Twentieth Century Countdown

A busy week kept me from listening to as much as I would have liked of a countdown on the radio of the top hundred pieces of twentieth century music, as voted by the listeners of the ABC. But it was wonderful to hear some old favourites, among them Vaughan Williams’ Fantasias on Greensleeves and a Theme from Thomas Tallis, Kats-Chernin’s Wild Swans, and Copland’s Appalachian Spring. It was even better to hear for the first time Gershwin’s Piano Concerto in F, in which the pianist seems to be improvising (and is that a languid sax in the background?), and playing of an oddly similar kind in Rachmaninov’s Rhapsody on a Theme of Paganini.

I’m struck by how much good music was composed by Russians during the last century. Doubtless this is partly because the late entry of Russia into the mainstream of European life means that its recent contributions are more substantial than they were in preceding centuries; the same could be said of its literature. But perhaps the circumstances of Russia during the twentieth century made music a more viable form of expression than literature, giving it more prominence. Recently I’ve been enjoying a book of reproductions from the Tretyakov Gallery a friend has brought back from Moscow, and I’ve been intrigued by a painting by Tatyana Nazarenko, ‘Moscow Evening’; it’s hard to work out how the creativity it suggests positions itself in regard to the surrounding world.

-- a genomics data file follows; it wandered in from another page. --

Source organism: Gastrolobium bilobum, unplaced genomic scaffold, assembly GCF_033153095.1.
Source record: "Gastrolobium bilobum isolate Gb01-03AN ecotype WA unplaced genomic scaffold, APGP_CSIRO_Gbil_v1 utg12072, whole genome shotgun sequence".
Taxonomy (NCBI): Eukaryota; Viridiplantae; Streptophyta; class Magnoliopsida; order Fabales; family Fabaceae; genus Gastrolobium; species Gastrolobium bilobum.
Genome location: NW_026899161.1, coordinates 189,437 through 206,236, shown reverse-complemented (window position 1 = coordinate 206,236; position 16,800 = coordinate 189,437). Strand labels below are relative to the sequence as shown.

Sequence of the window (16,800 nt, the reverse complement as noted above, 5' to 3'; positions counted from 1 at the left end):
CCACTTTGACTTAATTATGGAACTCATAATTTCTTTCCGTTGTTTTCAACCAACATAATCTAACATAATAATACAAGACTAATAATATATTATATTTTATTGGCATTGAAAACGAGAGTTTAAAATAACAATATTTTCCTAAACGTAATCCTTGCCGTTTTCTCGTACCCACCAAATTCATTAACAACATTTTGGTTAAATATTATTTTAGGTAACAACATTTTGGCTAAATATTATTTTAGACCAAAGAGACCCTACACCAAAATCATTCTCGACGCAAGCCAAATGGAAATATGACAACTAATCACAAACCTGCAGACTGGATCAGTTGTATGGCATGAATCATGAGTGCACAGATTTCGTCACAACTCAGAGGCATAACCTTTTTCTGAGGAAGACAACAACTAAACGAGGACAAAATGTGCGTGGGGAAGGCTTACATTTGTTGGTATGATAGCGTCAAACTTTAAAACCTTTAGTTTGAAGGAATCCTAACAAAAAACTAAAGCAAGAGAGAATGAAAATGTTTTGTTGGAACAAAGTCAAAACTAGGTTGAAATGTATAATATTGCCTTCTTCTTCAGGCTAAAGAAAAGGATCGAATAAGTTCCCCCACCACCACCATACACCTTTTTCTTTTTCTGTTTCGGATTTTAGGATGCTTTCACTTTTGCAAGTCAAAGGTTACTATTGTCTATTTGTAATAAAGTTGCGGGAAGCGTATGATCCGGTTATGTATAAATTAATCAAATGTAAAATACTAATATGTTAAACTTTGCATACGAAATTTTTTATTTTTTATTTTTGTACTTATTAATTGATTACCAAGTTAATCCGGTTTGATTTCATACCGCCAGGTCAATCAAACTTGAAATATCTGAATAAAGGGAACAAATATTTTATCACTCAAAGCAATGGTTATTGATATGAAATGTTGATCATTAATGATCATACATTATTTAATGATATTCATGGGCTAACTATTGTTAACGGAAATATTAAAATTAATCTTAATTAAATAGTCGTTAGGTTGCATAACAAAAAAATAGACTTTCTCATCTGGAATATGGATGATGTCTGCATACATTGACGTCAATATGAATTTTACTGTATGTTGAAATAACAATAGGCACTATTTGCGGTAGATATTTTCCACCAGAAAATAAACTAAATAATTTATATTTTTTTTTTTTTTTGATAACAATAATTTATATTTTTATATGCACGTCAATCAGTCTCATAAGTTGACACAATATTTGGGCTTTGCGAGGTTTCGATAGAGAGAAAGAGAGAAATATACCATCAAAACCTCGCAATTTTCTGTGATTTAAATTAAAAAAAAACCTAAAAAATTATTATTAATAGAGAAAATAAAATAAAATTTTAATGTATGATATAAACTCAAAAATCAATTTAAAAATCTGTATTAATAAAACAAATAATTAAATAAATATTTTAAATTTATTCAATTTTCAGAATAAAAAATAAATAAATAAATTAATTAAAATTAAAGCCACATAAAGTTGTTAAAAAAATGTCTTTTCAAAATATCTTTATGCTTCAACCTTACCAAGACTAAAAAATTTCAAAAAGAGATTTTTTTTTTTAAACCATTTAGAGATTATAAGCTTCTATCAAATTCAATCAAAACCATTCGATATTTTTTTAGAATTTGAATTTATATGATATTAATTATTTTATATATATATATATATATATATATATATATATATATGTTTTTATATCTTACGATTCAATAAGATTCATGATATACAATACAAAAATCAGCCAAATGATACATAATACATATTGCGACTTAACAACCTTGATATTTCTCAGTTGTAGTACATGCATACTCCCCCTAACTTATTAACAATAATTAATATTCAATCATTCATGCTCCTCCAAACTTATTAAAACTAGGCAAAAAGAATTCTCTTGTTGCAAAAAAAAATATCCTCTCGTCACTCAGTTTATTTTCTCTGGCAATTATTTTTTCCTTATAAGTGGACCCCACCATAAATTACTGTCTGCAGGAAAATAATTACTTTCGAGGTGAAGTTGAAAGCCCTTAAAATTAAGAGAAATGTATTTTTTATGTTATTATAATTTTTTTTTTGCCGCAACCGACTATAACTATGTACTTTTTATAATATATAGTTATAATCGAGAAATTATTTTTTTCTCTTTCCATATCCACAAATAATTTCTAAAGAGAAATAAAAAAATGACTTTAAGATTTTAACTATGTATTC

I suspect that many of my favourite pieces of twentieth century music would fall into the category of easy listening, some way apart from the more bracing and difficult compositions of that century. We are told that we need to listen to such pieces several times to appreciate them, and while there’s some sense in this it’s also true that until music began to be recorded in the twentieth century this was generally impossible. The Magic Flute and the Pastoral Symphony segue between high and low culture (just as A Midsummer Night’s Dream does), and seem to aim at a wider audience than much modern music is interested in reaching.

And more generally, I fear that the past century produced no composer of the stature of the greats of the preceding centuries. Of course there will be composers whose value we do not yet appreciate; think how long it took for Vivaldi and Bach to be seen for what they were worth. But here, as in other respects, I like to think that the twenty first century will surpass that which went before!

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